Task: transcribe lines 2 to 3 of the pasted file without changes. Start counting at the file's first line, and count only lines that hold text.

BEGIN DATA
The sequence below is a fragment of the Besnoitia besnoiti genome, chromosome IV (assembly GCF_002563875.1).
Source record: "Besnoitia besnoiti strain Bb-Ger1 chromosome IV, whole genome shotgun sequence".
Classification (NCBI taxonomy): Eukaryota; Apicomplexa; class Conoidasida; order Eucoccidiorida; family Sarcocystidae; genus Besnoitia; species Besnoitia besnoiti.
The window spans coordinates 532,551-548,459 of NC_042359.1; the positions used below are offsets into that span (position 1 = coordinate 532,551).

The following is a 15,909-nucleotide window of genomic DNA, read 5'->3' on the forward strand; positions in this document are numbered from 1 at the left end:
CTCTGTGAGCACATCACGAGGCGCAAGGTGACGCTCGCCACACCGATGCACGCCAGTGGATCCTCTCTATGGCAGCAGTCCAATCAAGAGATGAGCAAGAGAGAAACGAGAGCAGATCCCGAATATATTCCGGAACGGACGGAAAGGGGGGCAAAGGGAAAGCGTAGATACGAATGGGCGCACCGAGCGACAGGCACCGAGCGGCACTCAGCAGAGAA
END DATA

Source record: "Besnoitia besnoiti strain Bb-Ger1 chromosome IV, whole genome shotgun sequence".
Classification (NCBI taxonomy): Eukaryota; Apicomplexa; class Conoidasida; order Eucoccidiorida; family Sarcocystidae; genus Besnoitia; species Besnoitia besnoiti.